Alex Wilson reports on how rail firms are improving their sustainability reporting world-wide

The railway industry is not renowned for sustainability leadership. Despite the obvious carbon and pollution advantages of rail over flight, many rail firms have been slow to demonstrate public accountability via specific corporate responsibility reporting.

One firm, the Hong Kong rail company MTR, is regarded as a world leader in its reporting of sustainability and corporate responsibility. Compared to other major rail firms such as Eurostar, information is easily accessible to everyone via its website, the link being prominently displayed at the top of the main company website. On most other rail company websites, their sustainability pages are buried several layers down, likely to be visited only by the most dedicated searcher.

MTR produces an annual report into their corporate responsibility work and post details of the outreach programmes they engage in. In their most recent report for 2010, published earlier this month, MTR reveals that they recycle 100% of spent oil and have reduced their annual water consumption by over 20,000 cubic meters since 2009.  MTR as also announced a policy of rewarding its suppliers for coming in at or under budget, a clear commitment to ‘financial sustainability’ in the supply chain, alongside cost savings.

There appears to be a growing awareness of the particular benefits for rail operators that can come from sustainability reporting. Elaine Cohen from corporate responsibility consulting firm Beyond Business stresses the benefits that companies can gain from sustainability reporting. She pointed out that the rail sector does not have a highly public positive image. Her view is that reporting can help transform rail into a modern, attractive transportation option.

Train companies are well placed to take advantage of the concerns of the current age. Elaine Cohen points out that, “There is an opportunity to position rail travel as the environmentally preferred option, as low carbon transportation which helps avoid urban traffic congestion. Rail helps people commute to and from work with significantly reduced carbon emissions per traveller, fewer accidents and possibly, improved quality of life.”

The German operator Deutsche Bahn is also making particular efforts at sustainability, aiming to raise the percentage of its energy sourced from sustainable resources to 28% by in 2015 and aims to be carbon-neutral by 2050. They claim that they are embarking on this ambitious project due to demand from their customers. The US entrepreneur Warren Buffett has also joined the trend, investing in US railways as being environmentally advantageous over roads.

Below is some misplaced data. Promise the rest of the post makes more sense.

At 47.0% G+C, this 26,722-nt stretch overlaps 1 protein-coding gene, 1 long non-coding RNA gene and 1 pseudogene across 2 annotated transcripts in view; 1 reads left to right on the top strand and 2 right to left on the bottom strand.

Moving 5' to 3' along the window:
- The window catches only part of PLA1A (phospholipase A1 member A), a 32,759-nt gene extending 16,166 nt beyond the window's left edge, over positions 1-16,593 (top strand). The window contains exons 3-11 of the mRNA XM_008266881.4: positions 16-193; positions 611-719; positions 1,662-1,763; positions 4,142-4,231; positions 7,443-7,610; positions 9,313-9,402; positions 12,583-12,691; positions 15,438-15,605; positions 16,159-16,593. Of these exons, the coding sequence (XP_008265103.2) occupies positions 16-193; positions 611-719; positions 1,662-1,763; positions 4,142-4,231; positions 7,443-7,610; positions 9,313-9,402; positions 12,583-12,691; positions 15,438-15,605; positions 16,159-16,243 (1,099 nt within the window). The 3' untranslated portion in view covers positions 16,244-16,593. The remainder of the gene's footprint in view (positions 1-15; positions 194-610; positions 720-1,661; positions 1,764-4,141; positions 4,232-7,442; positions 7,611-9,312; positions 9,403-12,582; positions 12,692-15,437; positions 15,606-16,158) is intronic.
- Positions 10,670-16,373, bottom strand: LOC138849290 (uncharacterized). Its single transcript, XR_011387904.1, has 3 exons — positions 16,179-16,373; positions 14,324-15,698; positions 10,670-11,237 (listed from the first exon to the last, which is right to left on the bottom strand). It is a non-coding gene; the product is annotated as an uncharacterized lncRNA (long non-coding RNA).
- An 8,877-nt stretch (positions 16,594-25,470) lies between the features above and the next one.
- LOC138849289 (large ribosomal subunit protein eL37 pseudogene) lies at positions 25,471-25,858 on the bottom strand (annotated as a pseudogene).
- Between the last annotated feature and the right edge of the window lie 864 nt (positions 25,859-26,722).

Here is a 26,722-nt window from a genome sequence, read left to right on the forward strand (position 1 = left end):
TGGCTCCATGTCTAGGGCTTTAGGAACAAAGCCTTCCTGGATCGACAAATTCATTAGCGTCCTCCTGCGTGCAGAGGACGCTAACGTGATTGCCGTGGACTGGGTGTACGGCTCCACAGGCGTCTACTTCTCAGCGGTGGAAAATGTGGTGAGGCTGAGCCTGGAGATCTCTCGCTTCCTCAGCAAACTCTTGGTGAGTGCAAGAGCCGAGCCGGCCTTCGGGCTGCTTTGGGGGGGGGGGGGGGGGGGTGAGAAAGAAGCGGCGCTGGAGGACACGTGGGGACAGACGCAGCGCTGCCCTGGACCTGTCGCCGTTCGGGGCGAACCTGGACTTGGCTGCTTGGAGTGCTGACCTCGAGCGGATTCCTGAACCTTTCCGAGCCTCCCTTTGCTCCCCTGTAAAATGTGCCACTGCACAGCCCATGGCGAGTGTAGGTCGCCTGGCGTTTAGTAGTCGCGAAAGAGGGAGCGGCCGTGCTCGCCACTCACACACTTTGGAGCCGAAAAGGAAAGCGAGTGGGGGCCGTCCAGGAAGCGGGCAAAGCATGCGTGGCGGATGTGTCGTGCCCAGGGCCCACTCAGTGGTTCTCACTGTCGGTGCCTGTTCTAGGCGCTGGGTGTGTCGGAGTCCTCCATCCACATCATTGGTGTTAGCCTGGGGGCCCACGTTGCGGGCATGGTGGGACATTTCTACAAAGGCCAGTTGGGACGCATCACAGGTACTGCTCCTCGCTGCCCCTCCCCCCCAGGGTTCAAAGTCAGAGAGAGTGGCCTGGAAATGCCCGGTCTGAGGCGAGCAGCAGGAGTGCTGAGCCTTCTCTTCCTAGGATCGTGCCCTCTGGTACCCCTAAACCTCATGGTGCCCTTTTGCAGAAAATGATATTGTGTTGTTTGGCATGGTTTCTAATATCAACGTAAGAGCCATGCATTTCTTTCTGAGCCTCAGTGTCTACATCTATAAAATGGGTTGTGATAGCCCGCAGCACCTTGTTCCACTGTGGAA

So could other rail firms be missing a trick with their sustainability reporting and could they learn from MTR? Glen Frommer, sustainability development manager at MTR says that their annual sustainability reports were requested by some major Hong Kong investors and that they are designed to help the company avoid future pitfalls. Mr Frommer stated that their reporting’s impact on their public image is of secondary importance. The financial advantage, Frommer says, is that their transparency has enabled the company to get a rebate of their insurance premium. He also claims that MTR’s reputation enables them to attract, retain and motivate very high quality employees.

Another rail company that is making a big effort in the area of sustainability reporting is the American firm Union Pacific. Like MTR, access to their reporting is prominently displayed on the front page of their website and they have published a sustainability report for the past two years.

The Brussels based UITP (International Association of Public Transport) is also promoting sustainability reporting, publishing a charter for sustainability in the transport sector and producing a template for sustainability reporting based on tried and tested methods followed by companies like MTR, which helped in its development.

These efforts could be sign of a growing trend among rail operators, all keen to improve their public image and relations with their customers. As Elaine Cohen puts it “The rail sector is…trying to present its unique position.”   

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